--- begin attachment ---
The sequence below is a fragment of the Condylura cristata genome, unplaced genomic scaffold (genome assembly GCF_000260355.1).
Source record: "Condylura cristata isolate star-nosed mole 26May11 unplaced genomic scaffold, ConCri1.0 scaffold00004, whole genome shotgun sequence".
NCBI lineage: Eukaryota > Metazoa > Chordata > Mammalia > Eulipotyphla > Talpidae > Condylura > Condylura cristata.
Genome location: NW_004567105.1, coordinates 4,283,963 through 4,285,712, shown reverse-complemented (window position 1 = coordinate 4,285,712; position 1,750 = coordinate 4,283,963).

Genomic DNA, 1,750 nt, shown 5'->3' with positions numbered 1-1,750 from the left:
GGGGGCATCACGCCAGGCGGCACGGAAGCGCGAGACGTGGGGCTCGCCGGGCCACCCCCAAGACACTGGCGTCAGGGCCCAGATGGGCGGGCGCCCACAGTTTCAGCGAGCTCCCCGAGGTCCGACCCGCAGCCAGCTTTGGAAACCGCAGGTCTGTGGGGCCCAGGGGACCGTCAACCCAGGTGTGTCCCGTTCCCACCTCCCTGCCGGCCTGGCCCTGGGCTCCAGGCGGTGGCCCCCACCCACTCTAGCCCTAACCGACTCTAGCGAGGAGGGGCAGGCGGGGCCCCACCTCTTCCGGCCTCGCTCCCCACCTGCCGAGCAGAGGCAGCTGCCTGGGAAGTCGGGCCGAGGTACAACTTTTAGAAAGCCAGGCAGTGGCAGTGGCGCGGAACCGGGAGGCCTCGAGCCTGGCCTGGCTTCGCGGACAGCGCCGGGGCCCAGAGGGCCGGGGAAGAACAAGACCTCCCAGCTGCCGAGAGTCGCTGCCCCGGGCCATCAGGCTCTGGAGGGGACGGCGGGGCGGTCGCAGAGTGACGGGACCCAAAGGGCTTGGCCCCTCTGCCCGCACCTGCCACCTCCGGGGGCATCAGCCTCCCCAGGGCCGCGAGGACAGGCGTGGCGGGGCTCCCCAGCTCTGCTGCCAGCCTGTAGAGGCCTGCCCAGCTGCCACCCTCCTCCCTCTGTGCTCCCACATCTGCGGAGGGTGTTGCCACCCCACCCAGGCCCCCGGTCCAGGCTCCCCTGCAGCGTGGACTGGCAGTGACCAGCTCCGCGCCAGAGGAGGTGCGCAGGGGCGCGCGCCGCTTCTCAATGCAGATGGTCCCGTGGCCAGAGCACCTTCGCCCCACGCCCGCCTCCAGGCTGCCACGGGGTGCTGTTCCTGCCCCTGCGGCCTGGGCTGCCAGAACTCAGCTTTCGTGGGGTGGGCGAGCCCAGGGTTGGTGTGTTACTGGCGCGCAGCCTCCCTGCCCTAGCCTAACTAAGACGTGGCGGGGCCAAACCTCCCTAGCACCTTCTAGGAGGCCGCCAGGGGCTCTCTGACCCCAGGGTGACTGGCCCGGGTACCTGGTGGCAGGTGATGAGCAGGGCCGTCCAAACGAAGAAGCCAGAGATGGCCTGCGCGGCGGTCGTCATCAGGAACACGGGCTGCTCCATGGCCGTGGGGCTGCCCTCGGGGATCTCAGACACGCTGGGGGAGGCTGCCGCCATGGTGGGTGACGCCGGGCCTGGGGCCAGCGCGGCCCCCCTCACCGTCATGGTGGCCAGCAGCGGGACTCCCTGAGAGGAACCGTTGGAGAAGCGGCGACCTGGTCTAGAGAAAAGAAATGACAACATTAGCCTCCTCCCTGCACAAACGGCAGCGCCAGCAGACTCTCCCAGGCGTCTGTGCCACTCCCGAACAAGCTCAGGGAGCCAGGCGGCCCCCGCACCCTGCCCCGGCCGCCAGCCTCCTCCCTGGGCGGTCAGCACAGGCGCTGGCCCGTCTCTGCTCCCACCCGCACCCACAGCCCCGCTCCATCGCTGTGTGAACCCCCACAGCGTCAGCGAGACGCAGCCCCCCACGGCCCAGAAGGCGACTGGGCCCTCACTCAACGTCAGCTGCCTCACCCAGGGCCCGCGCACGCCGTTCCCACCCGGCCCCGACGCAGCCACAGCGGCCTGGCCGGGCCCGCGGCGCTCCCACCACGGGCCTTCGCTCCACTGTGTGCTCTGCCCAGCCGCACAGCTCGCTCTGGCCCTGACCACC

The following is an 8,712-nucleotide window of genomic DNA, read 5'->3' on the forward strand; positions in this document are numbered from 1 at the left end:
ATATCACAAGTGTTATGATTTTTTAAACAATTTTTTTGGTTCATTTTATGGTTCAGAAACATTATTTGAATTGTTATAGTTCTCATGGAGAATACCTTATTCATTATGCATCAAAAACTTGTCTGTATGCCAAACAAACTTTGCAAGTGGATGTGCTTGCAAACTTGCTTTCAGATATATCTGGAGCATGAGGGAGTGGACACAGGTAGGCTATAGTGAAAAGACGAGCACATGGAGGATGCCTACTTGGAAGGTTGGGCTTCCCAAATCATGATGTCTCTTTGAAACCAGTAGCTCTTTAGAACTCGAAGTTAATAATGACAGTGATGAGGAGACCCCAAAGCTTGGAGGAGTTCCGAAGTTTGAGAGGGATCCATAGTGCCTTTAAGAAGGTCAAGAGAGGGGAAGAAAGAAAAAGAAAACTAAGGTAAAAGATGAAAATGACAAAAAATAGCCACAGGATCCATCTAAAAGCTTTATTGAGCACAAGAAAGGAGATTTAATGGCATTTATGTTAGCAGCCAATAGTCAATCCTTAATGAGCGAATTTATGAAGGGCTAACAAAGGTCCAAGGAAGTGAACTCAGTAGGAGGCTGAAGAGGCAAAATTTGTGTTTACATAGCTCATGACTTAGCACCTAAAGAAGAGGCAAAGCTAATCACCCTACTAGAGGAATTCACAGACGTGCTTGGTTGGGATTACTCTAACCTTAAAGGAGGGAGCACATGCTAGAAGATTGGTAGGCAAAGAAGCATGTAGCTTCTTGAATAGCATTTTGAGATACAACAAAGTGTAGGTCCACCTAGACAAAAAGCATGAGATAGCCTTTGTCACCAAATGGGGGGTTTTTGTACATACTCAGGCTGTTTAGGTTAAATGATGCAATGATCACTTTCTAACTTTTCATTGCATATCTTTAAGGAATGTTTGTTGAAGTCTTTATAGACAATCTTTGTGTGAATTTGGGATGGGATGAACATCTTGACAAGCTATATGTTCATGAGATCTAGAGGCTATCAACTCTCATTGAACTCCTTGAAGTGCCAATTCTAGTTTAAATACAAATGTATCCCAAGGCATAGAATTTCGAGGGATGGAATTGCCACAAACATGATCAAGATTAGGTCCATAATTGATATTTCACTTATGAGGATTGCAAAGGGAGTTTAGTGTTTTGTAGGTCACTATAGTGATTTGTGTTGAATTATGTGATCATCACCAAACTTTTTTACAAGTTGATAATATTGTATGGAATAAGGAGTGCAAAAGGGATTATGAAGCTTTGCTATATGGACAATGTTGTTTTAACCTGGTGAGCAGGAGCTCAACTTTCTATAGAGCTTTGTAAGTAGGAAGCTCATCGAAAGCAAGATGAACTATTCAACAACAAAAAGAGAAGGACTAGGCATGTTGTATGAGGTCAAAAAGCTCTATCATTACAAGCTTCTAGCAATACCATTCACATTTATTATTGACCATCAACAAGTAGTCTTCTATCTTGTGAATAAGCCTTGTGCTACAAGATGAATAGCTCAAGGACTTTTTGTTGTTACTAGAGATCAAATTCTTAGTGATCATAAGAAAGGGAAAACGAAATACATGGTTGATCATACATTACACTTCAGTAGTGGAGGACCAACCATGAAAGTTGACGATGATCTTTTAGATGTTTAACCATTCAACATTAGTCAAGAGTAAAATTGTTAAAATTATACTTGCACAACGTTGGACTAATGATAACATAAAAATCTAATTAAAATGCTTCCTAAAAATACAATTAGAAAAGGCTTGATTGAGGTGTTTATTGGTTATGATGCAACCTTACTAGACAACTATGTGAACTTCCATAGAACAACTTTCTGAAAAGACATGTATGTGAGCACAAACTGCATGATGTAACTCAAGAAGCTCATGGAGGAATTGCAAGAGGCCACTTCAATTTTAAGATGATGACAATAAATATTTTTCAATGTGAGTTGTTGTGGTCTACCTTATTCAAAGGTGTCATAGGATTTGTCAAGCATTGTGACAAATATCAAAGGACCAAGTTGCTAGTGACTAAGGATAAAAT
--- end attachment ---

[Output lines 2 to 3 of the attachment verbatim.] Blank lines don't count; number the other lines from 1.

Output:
Source record: "Condylura cristata isolate star-nosed mole 26May11 unplaced genomic scaffold, ConCri1.0 scaffold00004, whole genome shotgun sequence".
NCBI lineage: Eukaryota > Metazoa > Chordata > Mammalia > Eulipotyphla > Talpidae > Condylura > Condylura cristata.